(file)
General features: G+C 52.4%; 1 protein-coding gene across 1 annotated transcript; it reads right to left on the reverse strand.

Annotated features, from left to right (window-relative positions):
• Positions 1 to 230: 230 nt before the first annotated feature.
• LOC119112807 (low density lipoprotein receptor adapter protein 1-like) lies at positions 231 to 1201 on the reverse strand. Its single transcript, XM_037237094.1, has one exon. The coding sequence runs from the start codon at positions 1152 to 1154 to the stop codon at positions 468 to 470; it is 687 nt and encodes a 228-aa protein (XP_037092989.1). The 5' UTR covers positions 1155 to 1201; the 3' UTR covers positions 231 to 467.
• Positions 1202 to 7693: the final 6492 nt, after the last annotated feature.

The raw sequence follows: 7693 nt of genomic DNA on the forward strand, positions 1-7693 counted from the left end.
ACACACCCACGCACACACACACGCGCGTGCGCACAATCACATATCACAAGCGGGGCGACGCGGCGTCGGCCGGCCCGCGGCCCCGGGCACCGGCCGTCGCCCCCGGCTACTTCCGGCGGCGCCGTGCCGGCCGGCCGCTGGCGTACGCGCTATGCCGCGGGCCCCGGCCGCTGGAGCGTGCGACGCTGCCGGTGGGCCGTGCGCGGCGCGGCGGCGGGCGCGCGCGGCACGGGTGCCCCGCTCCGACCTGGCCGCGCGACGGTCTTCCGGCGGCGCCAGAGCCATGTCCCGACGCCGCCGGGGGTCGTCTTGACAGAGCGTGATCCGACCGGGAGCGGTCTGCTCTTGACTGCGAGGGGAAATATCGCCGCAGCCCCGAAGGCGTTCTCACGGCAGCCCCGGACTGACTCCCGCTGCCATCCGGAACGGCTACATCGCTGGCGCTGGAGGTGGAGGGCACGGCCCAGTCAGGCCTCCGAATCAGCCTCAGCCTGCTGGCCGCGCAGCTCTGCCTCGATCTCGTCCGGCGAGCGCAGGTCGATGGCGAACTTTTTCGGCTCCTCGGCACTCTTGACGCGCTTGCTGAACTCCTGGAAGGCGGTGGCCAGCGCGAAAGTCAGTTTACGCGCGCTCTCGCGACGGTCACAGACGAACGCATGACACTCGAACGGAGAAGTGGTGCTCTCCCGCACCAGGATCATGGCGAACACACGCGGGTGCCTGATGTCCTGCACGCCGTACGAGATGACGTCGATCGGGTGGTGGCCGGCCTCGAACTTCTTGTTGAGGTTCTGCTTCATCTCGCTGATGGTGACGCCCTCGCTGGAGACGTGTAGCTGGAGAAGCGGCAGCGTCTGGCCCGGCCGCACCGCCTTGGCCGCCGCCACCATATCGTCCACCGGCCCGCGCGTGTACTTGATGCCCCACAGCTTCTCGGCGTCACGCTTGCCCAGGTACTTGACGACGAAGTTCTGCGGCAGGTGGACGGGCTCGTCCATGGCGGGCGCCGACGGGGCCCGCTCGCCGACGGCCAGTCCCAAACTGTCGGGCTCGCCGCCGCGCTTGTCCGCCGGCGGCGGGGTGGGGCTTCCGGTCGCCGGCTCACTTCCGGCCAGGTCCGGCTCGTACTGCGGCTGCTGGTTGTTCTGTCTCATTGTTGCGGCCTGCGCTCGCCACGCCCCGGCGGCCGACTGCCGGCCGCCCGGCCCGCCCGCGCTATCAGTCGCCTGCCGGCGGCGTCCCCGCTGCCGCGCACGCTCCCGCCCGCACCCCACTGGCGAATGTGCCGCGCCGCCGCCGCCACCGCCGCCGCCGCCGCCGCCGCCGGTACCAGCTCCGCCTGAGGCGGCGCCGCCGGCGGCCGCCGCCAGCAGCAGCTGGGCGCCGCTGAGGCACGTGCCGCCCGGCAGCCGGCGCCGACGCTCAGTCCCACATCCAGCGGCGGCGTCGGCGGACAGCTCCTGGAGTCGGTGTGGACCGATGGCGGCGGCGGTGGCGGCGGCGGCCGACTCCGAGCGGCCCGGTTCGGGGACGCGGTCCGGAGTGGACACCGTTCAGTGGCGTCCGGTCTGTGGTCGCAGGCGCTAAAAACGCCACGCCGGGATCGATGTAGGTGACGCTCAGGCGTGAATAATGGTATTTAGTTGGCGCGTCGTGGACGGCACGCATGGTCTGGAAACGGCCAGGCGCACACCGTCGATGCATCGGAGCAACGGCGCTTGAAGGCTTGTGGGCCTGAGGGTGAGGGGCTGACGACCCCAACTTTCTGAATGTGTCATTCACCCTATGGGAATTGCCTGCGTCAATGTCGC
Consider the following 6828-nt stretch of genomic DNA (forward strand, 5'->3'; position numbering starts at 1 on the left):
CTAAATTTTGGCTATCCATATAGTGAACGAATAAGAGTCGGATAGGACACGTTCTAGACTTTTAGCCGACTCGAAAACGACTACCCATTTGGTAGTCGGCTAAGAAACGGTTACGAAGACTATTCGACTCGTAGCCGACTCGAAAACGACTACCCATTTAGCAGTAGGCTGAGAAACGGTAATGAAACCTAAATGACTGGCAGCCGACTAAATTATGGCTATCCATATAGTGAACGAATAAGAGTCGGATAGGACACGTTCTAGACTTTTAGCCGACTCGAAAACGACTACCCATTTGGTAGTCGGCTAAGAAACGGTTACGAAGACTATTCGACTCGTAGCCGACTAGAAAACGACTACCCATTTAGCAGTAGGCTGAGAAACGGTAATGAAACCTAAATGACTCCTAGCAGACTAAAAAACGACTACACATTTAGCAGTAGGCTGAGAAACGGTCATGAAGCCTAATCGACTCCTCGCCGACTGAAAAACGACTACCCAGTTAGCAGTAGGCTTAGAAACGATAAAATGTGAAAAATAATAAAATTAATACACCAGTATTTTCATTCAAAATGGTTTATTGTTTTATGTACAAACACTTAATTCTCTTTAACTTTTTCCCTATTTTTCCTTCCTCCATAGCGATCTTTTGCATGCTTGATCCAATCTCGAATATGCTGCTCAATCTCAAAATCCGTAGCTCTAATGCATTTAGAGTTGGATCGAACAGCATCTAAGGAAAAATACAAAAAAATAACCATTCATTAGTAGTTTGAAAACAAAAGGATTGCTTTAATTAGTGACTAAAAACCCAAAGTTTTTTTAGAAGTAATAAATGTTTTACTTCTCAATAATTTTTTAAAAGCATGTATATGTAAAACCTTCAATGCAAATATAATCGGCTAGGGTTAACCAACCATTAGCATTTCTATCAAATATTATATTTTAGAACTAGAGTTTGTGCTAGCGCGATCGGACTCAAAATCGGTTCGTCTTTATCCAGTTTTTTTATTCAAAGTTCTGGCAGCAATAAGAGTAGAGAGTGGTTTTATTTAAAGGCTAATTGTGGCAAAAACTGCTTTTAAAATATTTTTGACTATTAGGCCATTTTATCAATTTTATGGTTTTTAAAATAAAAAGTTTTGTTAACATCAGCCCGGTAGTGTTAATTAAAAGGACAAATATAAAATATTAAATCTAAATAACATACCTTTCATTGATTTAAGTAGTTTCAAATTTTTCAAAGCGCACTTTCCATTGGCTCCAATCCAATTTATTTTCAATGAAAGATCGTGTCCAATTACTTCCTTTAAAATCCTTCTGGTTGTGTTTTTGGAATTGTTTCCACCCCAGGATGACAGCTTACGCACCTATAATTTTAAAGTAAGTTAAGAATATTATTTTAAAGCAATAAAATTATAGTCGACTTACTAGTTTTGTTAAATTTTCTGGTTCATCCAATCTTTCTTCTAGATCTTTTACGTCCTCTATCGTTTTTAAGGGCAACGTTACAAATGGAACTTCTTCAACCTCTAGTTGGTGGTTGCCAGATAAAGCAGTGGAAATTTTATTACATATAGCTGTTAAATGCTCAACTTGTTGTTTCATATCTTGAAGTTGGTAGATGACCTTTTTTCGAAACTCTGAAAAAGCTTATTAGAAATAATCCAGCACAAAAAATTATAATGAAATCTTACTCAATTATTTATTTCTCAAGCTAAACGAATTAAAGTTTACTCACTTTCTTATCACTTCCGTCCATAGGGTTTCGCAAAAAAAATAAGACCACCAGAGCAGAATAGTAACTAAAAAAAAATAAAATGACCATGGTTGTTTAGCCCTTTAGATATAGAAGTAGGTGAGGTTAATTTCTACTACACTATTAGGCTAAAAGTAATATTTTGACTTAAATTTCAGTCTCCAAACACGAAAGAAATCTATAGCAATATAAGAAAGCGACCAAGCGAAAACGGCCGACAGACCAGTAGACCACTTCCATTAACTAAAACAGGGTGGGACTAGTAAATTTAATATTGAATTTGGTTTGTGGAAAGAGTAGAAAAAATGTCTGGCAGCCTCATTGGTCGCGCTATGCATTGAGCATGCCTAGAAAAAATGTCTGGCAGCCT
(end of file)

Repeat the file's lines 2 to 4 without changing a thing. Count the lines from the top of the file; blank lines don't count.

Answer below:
Annotated features, from left to right (window-relative positions):
• Positions 1 to 230: 230 nt before the first annotated feature.
• LOC119112807 (low density lipoprotein receptor adapter protein 1-like) lies at positions 231 to 1201 on the reverse strand. Its single transcript, XM_037237094.1, has one exon. The coding sequence runs from the start codon at positions 1152 to 1154 to the stop codon at positions 468 to 470; it is 687 nt and encodes a 228-aa protein (XP_037092989.1). The 5' UTR covers positions 1155 to 1201; the 3' UTR covers positions 231 to 467.